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Rush Limbaugh, The Key To A More Civil Discourse?

March 6, 2012

If haven’t been living in a cave, you’ve heard about the debates over birth control and Rush Limbaugh’s remarks about the degenerates who feel entitled to substantial health care. (Incidentally if you have been living in a cave, then your life sounds awful nice. Do people not argue about basic rights there? If so I’d love to become your new roommate as the world has recently become an unsettling place.)

Wednesday, shock jock Rush Limbaugh ignited an onslaught of controversy when he suggested Sandra Fluke’s support of contraception coverage made her a ‘slut’ and a prostitute. Limbaugh’s assertions supplied hours of content for his show as he attempted to bully the young women into silencing her views on what she can and can’t do with her own body.

Everyone from the president—who called Fluke after the incident to thank her for speaking on behalf of the contraception law –to GOP Presidential candidates who, publically at least, deemed the statements inappropriate, absurd, and crude.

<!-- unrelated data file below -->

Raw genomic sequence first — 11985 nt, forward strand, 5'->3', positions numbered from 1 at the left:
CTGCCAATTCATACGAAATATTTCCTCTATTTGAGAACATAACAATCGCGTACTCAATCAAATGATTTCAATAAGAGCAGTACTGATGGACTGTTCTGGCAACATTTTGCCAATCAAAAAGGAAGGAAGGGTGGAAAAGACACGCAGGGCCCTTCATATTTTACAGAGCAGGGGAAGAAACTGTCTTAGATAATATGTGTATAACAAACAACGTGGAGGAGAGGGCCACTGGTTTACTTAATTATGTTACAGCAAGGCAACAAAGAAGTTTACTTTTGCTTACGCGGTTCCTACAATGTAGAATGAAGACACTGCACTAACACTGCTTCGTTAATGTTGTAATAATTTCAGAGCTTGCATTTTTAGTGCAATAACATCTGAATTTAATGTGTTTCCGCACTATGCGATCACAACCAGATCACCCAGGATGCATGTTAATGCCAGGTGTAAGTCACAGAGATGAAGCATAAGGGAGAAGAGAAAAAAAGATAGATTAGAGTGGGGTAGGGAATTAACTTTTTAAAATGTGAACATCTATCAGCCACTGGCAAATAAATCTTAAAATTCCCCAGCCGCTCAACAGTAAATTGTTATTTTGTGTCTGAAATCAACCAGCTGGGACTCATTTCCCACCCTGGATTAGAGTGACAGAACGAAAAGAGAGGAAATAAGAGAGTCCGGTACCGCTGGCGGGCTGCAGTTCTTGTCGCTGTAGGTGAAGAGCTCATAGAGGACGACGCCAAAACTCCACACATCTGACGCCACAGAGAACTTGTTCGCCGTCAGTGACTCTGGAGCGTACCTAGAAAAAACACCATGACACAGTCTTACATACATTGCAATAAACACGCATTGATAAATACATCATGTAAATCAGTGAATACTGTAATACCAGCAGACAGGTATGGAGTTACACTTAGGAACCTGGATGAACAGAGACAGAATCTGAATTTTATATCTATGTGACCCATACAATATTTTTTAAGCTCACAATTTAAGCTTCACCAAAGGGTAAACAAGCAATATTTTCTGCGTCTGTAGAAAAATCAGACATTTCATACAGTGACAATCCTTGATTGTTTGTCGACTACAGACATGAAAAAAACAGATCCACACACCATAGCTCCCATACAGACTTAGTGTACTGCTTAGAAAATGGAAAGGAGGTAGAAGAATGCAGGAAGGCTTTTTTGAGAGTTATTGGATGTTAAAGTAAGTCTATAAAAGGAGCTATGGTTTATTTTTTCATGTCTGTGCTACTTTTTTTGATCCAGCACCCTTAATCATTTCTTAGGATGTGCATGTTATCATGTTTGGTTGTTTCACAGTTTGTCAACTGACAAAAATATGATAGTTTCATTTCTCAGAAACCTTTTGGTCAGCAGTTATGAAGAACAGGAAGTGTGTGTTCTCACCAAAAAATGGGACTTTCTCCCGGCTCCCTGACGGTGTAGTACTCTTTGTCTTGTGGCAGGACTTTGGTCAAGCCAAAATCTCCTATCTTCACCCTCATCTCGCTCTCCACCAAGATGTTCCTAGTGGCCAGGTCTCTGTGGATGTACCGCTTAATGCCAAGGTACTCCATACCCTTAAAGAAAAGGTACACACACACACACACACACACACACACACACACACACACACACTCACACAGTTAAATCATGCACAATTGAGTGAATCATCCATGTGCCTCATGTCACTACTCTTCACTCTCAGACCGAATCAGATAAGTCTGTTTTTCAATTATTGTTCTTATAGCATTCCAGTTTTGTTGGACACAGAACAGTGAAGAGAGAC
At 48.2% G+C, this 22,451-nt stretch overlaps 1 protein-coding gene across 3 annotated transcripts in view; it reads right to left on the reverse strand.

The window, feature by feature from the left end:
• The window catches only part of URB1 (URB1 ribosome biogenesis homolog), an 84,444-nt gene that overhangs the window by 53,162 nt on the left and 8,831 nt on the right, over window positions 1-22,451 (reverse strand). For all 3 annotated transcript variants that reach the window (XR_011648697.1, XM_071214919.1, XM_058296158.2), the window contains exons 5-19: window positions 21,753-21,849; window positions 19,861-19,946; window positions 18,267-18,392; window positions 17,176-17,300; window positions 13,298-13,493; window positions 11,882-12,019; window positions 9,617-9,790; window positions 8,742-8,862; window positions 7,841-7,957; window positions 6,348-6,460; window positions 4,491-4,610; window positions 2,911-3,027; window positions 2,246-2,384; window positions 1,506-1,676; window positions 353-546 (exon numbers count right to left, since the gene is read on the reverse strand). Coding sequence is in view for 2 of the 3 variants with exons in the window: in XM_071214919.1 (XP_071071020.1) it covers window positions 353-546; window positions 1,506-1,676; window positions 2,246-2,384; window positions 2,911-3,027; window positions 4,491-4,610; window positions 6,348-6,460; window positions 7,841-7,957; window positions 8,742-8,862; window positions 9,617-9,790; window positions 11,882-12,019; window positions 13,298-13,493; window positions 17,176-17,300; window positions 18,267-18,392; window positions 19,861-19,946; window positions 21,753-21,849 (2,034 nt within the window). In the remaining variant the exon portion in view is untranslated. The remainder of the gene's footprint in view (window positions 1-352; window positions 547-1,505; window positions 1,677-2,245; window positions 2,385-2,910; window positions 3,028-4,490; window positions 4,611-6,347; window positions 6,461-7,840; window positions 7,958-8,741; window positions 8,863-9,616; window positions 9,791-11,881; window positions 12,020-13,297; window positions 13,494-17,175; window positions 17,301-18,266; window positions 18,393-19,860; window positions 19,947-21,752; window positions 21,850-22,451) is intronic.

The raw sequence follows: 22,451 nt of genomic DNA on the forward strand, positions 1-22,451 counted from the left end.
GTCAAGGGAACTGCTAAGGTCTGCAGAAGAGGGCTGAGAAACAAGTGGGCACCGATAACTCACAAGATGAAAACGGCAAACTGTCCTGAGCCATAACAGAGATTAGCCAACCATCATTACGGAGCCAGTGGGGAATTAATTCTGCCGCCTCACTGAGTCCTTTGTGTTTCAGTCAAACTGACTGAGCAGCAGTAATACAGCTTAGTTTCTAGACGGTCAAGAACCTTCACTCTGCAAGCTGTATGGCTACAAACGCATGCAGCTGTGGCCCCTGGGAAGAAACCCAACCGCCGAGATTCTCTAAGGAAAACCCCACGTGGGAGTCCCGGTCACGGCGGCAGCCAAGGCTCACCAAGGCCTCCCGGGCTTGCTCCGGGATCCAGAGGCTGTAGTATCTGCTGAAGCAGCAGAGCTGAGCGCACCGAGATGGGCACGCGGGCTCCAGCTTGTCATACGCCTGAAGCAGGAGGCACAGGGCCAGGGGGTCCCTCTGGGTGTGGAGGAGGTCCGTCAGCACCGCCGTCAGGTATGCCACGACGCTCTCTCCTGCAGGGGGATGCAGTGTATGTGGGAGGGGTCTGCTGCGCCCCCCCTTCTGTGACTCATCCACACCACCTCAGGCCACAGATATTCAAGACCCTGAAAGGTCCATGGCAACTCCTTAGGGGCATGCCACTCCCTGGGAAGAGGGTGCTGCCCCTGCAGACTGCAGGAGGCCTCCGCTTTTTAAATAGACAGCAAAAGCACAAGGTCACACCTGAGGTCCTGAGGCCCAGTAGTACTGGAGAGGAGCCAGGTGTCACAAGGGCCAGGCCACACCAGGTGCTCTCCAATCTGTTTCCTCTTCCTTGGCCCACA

Limbaugh’s misogynistic assault on the Georgetown university law student wasn’t surprising—his job is to offend and repulse and he did just that—but the response to it might be. The personal way Limbaugh directed his assault and who he directed it to casts it in a different light than other, similar attacks.

The image of a famous old man sitting in his studio picking on a student offends a basic sense of decency even among those who might otherwise agree. She’s not a politician, or a President, or a CEO she’s a young women. Hearing Limbaugh cast Fluke as a whore to millions of listeners makes us rear on our haunches as we image her as a friend, or a sister, or classmate. His thoughtless remarks united a divided populace enough to agree, at the very least, that vile personal attacks don’t belong in this debate.

Regulating pregnancy is a legitimate media need. Unlike Viagra and drugs like it, which are already covered, birth control has other medical uses beyond preventing pregnancy. Concerns, legitimate or not, that forcing companies and organizations to cover birth control is paramount to ‘financing’ “sex life” aside it’s about someone’s right to health care.

Limbaugh apologized for his “insulting word choices” after sponsors and executives came down on the show, but it’s not enough. The ‘debate’ he’s instigated himself into is a changed one—that focuses less about health and more on sex.

2 Comments leave one →
  1. March 13, 2012 12:59 PM

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  2. March 19, 2012 10:04 AM

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